5. Mike Conley, G, Jazz
There’s no shortage of All-Star veteran point guards on this year’s free agent market, and you could make a case that Conley is a safer long-term bet than Paul or Lowry, given their respective ages. It sounds like the Jazz are prepared to make that bet on Conley to the tune of a three-year offer worth upwards of $25MM annually.

6. Jarrett Allen, C, Cavaliers (RFA)
The Cavaliers surrendered a first-round pick for Allen earlier this year and are unlikely to let him get away, even after using the No. 3 overall pick to draft Evan Mobley, whose best long-term fit may be at center. Allen appears to be in line for a long-term deal in the range of at least $15-20MM per year, and that number could creep even higher if a suitor with cap space emerges to put some pressure on the Cavs.

7. Lonzo Ball, G, Pelicans (RFA)
Although Ball has taken positive steps forward – shooting a career-best 37.8% on three-pointers in 2020/21 – and has earned praise from star teammates Zion Williamson and Brandon Ingram, the Pelicans seem lukewarm on the idea of bringing him back, having been linked to a handful of other free agent point guards in recent weeks. If New Orleans misses out on its top targets, perhaps its relationship with Ball will continue. Otherwise, the Bulls look like the top suitor to watch.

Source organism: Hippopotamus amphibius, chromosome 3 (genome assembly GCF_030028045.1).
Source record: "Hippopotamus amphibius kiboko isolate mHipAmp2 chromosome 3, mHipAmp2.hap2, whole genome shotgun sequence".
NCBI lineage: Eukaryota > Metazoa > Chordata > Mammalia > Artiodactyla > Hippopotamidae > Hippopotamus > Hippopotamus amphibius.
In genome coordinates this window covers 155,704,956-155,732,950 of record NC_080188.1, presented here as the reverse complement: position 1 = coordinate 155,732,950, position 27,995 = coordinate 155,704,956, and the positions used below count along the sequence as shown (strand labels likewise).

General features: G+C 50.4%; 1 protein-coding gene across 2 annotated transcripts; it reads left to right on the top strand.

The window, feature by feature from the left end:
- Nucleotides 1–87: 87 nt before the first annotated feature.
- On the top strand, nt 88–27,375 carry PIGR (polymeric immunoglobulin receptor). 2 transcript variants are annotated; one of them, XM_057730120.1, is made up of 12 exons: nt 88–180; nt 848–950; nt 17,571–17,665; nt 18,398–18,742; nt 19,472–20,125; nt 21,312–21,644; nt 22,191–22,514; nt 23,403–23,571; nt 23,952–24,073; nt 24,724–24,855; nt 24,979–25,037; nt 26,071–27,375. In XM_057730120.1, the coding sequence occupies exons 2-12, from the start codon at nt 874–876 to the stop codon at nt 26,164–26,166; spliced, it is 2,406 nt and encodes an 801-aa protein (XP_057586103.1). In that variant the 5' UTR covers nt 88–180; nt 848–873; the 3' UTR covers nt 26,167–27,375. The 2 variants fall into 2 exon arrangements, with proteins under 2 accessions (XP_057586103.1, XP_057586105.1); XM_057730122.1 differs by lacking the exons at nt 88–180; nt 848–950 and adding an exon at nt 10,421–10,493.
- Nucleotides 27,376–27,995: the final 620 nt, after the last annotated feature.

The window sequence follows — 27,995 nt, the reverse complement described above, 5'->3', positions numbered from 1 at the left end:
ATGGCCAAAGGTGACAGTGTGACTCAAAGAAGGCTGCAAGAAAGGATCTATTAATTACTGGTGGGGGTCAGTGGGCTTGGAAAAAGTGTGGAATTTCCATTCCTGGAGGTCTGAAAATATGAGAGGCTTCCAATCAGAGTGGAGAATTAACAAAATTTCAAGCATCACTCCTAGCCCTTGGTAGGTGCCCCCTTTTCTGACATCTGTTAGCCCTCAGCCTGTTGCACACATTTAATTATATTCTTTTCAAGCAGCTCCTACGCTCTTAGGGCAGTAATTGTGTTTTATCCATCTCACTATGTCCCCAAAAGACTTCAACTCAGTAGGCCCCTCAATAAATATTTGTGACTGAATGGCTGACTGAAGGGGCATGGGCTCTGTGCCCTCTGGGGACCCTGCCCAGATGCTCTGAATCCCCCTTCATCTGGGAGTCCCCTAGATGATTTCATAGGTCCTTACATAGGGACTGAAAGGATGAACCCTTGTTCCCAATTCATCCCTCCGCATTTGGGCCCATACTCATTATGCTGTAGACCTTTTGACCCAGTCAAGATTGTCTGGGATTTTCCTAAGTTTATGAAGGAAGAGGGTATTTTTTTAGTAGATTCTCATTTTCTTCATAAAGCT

8. DeMar DeRozan, G/F, Spurs
DeRozan’s lack of a three-point shot (he has made 35 in the last three seasons) is an oddity for a wing in the modern NBA, but his mid-range game is deadly and he has become a legitimately dangerous play-maker, averaging a career-best 6.9 assists per game in 2020/21. DeRozan probably won’t make $27.5MM per year on his next deal like he did on his last one, but he’s one of the most talented offensive players available this summer and shouldn’t be overlooked.

9. Norman Powell, G, Trail Blazers
Powell picked a good time to have a career year, racking up 18.6 PPG on .477/.411/.871 shooting in 69 games for Toronto and Portland. He’s a versatile contributor on both offense – where he can comfortably score at the rim or knock down a corner three – and on defense, where he’s capable of guarding multiple positions. He’s a lock to get a raise on last year’s $10.9MM salary.

10. Dennis Schröder, G, Lakers
Schröder reportedly turned down a four-year extension offer worth more than $80MM during the season, perhaps believing that he could squeeze the Lakers for a more lucrative deal in the offseason. Now that Los Angeles has agreed to trade for Russell Westbrook though, a reunion with Schröder seems like a long shot, meaning he may have to seek out a team with cap space or try to figure out a sign-and-trade deal that gets him in the ballpark of his asking price.